Lot 350 (A|B|C Live Auction Online, 25th November 2020)
Registration No: 333 MXK
Chassis No: S811714DN
Motor Car Location: Wiltshire
Extravagantly specified with a high-performance C-Type cylinder head, electric overdrive for its four-speed manual gearbox and the Special Equipment package, chassis S811714DN was completed on September 27th 1955. Imported to America via Jaguar’s West Coast distributor, Hornburg of Los Angeles, the XK140 Roadster was supplied new to Roger P. Ahrenberg of Maricopa County, Arizona. Reportedly resident in the Grand Canyon State for most of its life, the two-seater is understood to have covered just 9,850 miles since undergoing an extensive, ‘chassis up’ restoration some two decades ago. Able to boast chassis, body and engine block numbers which match those listed on the accompanying Jaguar Daimler Heritage Trust Certificate, the refurbished XK140 Roadster was no ‘trailer queen’ finishing the prestigious Copperstate 1000 and 2008 Californian Mille rallies without incident. Piloted on the latter event by Dewayne Adamson of Scottsdale, Arizona, the two-seater subsequently migrated to Texas before being imported to the UK by its previous keeper during 2014.
Entering the current (second UK) ownership in August 2018, the next few months saw ‘333 MXK’ treated to a fresh brake master cylinder, new adjustable shock absorbers all round and replacement coolant hoses. Further benefiting from an overhaul of its rack and pinion steering and the installation of front disc brakes, the Jaguar started readily and ran well during our recent photography session. A higher capacity / more efficient alloy radiator has left it better able to cope with modern traffic conditions, while the provision of an alternator has similarly improved its electrical system. Easy to place on the road thanks to its wing mirrors, the XK140 Roadster sports a full set of weather equipment (hood, sidescreens, tonneau cover) as well as a T key, jack and spare wheel etc. Only being offered for sale because the vendor wants a scruffier XK that he would feel less worried about leaving in a pub car park, this lovely Jaguar comes with a V5C Registration Document, Jaguar Daimler Heritage Trust Certificate, period Operating, Maintenance and Service handbook, front drum brakes (should a new owner wish to reinstate them) and history file.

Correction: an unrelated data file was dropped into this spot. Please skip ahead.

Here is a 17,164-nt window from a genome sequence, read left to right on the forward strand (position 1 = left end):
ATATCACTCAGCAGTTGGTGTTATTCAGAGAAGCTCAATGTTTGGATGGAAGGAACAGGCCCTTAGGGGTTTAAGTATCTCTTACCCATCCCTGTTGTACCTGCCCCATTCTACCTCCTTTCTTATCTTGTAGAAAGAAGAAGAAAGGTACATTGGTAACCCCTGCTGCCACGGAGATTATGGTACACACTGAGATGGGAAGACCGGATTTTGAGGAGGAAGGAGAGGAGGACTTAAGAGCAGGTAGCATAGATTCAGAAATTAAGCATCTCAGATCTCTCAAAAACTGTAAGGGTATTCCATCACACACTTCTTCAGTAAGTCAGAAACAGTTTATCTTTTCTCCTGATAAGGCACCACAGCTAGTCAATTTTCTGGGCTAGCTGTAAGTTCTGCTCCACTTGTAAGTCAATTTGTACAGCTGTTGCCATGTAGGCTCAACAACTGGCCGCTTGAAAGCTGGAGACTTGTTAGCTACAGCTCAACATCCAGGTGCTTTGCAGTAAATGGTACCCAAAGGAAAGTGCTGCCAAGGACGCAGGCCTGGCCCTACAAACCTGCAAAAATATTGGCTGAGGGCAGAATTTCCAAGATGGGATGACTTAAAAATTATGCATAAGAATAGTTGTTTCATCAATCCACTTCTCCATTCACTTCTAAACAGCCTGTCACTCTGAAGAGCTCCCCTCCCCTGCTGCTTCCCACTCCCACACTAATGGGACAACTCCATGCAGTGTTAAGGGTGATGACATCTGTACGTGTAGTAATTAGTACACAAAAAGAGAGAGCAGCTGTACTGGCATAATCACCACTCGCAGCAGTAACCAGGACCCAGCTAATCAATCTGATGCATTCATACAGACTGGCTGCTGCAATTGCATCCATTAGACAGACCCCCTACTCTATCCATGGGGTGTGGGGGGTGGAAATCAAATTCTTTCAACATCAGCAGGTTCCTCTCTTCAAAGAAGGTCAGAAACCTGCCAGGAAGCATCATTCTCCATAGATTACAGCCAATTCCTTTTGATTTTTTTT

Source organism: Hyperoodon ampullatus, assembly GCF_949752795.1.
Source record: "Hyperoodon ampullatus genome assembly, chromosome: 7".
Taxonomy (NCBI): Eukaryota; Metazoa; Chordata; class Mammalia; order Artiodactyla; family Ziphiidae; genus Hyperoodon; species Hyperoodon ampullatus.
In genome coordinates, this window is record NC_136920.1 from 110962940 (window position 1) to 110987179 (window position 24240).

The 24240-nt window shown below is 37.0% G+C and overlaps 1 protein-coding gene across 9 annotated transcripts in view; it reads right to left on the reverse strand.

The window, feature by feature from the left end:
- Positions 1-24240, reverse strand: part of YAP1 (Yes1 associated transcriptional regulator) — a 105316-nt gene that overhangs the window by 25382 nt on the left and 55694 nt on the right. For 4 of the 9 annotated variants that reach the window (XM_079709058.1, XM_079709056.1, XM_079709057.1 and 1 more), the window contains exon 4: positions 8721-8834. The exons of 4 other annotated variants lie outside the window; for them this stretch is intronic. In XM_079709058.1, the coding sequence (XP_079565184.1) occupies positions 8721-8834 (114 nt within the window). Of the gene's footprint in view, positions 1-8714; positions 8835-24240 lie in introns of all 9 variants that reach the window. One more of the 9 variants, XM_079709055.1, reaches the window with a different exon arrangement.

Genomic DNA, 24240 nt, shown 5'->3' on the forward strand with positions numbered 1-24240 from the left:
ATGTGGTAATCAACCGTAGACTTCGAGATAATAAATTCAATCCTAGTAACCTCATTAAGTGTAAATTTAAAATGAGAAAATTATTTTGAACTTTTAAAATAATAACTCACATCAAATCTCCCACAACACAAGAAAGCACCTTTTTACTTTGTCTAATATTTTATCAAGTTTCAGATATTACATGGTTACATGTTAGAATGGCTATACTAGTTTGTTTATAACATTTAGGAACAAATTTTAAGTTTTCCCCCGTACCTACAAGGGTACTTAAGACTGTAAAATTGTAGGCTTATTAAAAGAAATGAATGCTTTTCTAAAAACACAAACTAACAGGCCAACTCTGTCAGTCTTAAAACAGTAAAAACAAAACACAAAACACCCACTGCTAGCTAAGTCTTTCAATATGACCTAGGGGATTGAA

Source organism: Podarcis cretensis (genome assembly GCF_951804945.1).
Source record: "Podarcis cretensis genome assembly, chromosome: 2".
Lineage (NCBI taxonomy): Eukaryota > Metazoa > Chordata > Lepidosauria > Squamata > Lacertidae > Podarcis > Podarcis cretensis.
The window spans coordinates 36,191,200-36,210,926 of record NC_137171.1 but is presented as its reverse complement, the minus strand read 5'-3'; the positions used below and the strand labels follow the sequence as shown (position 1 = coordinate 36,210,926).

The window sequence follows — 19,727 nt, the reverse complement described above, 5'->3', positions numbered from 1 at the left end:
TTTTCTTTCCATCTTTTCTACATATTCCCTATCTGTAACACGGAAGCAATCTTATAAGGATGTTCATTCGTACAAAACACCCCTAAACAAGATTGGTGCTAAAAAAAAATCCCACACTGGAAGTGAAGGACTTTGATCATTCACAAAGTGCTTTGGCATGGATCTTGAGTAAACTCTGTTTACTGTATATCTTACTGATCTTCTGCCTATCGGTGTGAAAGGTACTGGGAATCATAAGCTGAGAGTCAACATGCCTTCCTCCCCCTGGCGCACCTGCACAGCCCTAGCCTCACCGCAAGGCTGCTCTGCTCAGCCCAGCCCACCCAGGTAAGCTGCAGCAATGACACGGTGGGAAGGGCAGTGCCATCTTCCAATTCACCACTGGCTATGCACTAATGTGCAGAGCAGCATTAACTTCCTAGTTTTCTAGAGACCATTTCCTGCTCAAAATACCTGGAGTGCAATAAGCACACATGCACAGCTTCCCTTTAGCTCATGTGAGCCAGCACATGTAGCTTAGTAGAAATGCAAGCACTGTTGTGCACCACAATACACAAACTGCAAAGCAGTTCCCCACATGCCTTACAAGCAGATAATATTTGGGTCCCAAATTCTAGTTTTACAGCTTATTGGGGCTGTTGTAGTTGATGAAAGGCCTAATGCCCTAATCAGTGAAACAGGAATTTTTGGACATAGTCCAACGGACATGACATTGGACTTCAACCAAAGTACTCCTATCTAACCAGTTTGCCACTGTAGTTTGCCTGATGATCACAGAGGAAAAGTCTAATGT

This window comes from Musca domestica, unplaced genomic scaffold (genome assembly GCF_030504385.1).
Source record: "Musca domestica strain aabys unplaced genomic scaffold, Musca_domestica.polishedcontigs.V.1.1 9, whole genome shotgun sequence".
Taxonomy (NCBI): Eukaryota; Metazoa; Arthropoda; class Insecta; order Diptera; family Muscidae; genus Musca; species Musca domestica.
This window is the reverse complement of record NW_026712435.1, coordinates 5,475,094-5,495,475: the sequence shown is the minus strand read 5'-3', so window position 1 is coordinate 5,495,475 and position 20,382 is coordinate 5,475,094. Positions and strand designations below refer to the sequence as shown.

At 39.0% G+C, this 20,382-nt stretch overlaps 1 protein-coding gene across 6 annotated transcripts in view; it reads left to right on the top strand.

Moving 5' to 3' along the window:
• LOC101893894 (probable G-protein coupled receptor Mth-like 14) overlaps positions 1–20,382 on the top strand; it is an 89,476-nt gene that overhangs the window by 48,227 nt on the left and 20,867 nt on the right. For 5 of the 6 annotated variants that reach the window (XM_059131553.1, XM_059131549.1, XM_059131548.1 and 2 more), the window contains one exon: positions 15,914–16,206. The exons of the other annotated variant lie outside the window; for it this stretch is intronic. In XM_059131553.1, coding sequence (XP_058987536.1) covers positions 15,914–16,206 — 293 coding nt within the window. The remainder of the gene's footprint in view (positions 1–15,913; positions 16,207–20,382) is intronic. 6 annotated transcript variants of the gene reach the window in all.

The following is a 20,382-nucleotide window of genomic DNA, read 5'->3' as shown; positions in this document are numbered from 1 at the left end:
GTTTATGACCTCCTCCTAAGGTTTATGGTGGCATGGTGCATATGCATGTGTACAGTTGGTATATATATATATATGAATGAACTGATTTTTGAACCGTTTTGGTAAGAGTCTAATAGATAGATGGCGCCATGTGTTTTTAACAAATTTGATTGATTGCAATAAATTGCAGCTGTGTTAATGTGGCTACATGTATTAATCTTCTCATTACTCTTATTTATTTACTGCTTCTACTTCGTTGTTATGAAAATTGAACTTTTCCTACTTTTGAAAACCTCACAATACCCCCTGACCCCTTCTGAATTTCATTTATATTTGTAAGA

Prospective purchasers are welcome to view the car on a one-to-one basis with the seller. It would be positioned outside and strict social distancing protocols would be adhered to.
Launched at the 1954 Motor Show, the XK140 boasted the same bewitching styling as its forebear but allied it to a host of important mechanical improvements. Chief among these was the adoption of rack and pinion steering. Though, the fitment of telescopic shock absorbers (in place of the XK120's antiquated lever arm dampers) also had a noticeably beneficial effect on handling / roadholding. With its engine and bulkhead repositioned three inches further forward, the new model enjoyed a notably roomier cabin (the fixed and drophead coupe variants gaining occasional rear seats as a result). Available in 'standard', 'special equipment' or 'special equipment plus C-type cylinder head' guises, power and torque outputs ranged from 190bhp / 210lbft to 210bhp / 213lbft. Distinguished by its one-piece bumpers and simpler, more imposing radiator grill, the XK140 was among the fastest cars of its generation. Reputedly capable of over 130mph, it focused public consciousness on Jaguar's continued success at Le Mans (the Coventry marque winning the endurance classic in 1951, 1953, 1955, 1956 and 1957). For many the most desirable variant, the Roadster accounted for some 3,356 sales during its three-year production cycle.
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